In our patient’s case, the AChR Ab titer increased to 154% at 4 months after an extended thymectomy. It has been reported that an AChR Ab titer at 1 year after thymectomy ranged from 27.5% to 150%. An AChR Ab titer at 1 year after thymectomy had a significant inverted correlation with the number of the germinal center B lymphocytes in the thymus [13]. We thought that the AChR Ab titer increased after thymectomy because the number of the germinal center B lymphocytes was small in our case.

Humans can recognize 5 basic tastes: sweet, sour, salty, bitter, and umami. The taste receptors are categorized into 2 types: ion channels and G protein-coupled receptors. Sour and salty tastes are associated with the ion channels, whereas sweet, bitter, and umami tastes are associated with the G protein-coupled receptors. A likely mechanism of dysgeusia in patients with MG is the production of antibodies by the thymus against particular taste receptors [4]. Another likely mechanism of dysgeusia is that the thymus produces not only nicotinic receptors at the neuromuscular junction but also muscarinic receptors on taste receptor cells [6]. Abs against the muscarinic AChRs have been detected in 28% of patients with MG [14]. Acetylcholine binds to the muscarinic AChRs on taste receptor cells and activates the PLC/IP3 pathway, leading to the adjustment of the responses to various tastes [15]. The PLC pathway mediates taste responses to bitter, sweet, and umami substances [16]; however, the latter hypothesis failed to explain the dysgeusia of our patient, particularly the increased perception of salty taste.

An increasing amount of evidence suggests that taste function is modulated by hormones. Angiotensin II suppresses amiloride-sensitive taste responses to sodium chloride and increases nerve responses to sweeteners. It has no effect on the responses to potassium chloride, sour, bitter, or umami tastants [17]. A slight to moderate increase in the urinary excretion of aldosterone has been reported during the period with extremity weakness in patients with generalized MG, and the value returned to the normal range during the period without extremity weakness [18]. Because dysgeusia and weakness changed in parallel with the titer of AChR Abs in our patient, increased aldosterone might have decreased the level of angiotensin II via negative feedback, leading to the hypogeusia to sweet taste and hypergeusia to salty taste. We hypothesized that the hypogeusia to sweet taste was caused by immunologic and endocrinologic mechanisms and the hypergeusia to salty taste was caused by only an endocrinologic mechanism. Therefore, the degree of dysgeusia to salty taste might be less than that to sweet taste when the AChR Ab titer reached the maximum, while the dysgeusia to sweet taste persisted after the dysgeusia to salty taste disappeared as a result of MG treatment. Another hypothesis we considered was that decreased sweet taste for a long time may eventually sharpen salty taste in the central nervous system and tongue level, and normalization of salty taste may be concomitant with sub-clinical improvement of sweet taste. Nevertheless, the exact mechanism underlying the hypogeusia to sweet taste and hypergeusia to salty taste in our patient remains unclear.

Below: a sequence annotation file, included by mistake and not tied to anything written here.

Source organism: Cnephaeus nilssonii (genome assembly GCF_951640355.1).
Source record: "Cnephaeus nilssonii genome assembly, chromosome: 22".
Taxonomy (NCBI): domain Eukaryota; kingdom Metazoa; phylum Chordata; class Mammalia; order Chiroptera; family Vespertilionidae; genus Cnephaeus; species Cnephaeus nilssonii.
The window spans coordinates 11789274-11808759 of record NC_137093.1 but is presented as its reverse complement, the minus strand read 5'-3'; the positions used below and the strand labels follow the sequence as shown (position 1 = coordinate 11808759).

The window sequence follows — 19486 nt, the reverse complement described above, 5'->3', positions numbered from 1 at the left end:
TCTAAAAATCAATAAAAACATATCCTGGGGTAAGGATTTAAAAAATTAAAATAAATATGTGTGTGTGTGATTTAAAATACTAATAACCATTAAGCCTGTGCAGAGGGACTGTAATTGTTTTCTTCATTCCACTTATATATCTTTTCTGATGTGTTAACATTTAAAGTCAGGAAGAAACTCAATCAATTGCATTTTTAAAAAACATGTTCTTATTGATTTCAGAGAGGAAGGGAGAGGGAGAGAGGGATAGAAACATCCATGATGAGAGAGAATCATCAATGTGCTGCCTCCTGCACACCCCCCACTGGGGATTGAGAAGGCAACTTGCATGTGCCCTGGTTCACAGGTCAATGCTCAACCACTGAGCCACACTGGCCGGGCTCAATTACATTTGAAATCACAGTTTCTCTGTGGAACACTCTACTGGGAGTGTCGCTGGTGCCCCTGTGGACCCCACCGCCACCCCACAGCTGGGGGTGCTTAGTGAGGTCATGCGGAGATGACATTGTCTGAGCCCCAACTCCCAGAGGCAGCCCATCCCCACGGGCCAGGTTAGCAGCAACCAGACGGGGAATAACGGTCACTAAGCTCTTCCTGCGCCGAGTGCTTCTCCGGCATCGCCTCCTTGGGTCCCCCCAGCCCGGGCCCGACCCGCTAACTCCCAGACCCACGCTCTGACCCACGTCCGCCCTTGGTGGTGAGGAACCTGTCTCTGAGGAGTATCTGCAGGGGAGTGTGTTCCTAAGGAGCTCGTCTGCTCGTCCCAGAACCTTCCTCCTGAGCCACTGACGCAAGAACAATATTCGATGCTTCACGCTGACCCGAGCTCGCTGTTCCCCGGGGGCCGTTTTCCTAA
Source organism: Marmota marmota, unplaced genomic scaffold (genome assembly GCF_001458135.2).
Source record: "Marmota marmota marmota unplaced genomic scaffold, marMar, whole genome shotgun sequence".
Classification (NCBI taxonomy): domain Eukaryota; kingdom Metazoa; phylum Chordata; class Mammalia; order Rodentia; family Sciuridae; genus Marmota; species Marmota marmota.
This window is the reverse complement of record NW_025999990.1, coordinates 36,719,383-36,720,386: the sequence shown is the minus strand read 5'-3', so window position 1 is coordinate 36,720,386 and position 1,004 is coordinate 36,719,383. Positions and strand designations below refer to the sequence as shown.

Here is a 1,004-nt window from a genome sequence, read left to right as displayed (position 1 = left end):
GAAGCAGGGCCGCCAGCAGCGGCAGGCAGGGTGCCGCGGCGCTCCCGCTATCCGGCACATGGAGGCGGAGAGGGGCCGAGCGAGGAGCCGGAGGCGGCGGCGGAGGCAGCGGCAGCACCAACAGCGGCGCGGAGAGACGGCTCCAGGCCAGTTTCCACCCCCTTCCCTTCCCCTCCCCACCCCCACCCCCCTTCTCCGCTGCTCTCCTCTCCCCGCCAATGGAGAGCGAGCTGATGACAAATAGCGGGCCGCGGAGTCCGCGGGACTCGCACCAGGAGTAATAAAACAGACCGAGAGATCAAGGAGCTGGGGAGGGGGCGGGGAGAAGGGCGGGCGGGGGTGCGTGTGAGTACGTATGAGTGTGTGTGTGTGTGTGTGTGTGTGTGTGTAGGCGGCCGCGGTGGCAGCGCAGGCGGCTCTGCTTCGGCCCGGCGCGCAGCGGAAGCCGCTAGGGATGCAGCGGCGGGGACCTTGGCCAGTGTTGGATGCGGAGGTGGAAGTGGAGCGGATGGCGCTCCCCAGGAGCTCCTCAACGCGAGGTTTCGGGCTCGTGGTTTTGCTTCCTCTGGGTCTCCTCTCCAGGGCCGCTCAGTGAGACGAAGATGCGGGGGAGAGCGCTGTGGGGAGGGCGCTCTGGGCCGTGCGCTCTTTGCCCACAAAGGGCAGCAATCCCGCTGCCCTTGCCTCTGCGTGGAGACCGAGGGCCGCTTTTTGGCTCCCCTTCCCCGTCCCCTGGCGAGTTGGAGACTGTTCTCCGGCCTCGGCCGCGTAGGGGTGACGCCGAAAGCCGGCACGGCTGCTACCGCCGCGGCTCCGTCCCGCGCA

There are 2 major limitations in this report that could be addressed in future research. First, we did not assess her dysgeusia by an objective test. Second, we could not measure angiotensin II and aldosterone values. Further studies are warranted to clarify the mechanism of dysgeusia in patients with MG.

Conclusions

This is a rare case of a 47-year-old Japanese woman with MG who developed an increased salty taste perception with a reduced sweet taste perception 3 months before the onset of motor symptoms. The increased perception of salty taste might be linked to only an endocrinologic mechanism, and the decreased perception of sweet taste might be associated with immunologic and endocrinologic mechanisms. This report suggests that MG should be considered as a differential diagnosis in patients with partial dysgeusia if they do not present with any motor symptoms.

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American Journal of Case Reports eISSN: 1941-5923
American Journal of Case Reports eISSN: 1941-5923